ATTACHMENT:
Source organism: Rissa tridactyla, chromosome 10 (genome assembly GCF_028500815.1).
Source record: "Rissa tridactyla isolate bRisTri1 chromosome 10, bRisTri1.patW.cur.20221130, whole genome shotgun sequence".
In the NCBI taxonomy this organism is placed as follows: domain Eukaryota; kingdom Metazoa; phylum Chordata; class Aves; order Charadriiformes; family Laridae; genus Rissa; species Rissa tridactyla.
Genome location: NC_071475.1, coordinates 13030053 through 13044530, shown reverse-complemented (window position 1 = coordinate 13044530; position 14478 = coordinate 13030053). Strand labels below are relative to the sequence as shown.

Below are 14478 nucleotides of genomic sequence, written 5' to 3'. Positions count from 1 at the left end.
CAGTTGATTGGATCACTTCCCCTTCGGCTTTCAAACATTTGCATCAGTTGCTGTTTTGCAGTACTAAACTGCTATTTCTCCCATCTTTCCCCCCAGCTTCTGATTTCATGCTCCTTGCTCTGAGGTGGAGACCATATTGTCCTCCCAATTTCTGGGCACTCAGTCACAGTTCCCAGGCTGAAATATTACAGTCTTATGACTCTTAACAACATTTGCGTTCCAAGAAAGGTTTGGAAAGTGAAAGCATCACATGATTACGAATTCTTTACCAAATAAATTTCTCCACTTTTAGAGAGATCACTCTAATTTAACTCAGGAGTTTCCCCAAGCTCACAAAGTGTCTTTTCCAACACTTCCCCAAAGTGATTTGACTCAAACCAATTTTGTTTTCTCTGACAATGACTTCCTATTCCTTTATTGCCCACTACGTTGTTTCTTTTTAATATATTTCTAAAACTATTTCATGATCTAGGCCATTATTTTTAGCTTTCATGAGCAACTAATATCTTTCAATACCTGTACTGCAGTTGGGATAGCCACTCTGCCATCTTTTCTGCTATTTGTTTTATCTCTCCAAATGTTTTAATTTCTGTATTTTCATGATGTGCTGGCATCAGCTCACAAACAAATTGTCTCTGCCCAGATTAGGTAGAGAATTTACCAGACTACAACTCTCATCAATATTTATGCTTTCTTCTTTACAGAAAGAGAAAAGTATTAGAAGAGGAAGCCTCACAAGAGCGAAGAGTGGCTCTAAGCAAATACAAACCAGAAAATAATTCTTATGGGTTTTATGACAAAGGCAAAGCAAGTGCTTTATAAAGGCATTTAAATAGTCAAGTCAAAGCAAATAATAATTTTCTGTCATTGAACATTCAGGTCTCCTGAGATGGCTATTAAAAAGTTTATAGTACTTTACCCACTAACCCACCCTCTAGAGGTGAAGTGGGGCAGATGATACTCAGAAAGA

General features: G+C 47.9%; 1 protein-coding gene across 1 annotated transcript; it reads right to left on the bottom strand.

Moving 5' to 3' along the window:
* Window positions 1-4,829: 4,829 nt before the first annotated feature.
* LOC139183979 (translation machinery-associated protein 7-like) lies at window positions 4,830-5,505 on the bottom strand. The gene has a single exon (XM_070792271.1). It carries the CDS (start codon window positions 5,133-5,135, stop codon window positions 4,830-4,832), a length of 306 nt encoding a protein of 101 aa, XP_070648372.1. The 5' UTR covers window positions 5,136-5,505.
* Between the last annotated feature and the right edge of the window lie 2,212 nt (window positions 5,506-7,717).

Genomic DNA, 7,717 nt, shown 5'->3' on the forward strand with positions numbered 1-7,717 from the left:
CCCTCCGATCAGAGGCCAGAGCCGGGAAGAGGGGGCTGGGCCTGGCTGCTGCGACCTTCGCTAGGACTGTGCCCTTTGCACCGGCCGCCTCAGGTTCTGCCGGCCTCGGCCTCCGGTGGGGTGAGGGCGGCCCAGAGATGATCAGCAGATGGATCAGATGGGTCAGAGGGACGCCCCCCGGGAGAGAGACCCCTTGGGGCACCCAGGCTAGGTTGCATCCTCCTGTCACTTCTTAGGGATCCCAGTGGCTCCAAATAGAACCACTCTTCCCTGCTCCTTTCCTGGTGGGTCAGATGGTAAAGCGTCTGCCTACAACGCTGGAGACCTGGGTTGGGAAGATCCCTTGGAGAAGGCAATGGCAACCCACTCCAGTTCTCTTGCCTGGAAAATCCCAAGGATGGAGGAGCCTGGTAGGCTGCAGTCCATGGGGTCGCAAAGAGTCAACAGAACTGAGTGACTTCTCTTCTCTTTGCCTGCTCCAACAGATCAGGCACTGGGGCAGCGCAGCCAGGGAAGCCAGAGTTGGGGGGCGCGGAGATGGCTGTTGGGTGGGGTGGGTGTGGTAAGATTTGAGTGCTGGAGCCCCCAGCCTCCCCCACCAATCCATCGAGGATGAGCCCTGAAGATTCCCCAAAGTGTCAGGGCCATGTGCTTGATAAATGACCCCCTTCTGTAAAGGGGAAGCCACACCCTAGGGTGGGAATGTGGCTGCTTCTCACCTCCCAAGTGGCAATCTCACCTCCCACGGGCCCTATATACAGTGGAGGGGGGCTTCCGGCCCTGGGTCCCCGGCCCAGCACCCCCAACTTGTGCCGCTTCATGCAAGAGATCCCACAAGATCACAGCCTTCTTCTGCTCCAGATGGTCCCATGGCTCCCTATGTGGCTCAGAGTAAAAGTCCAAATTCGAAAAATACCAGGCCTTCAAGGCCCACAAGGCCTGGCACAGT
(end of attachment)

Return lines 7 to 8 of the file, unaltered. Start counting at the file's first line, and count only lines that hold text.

General features: G+C 47.9%; 1 protein-coding gene across 1 annotated transcript; it reads right to left on the bottom strand.

Moving 5' to 3' along the window: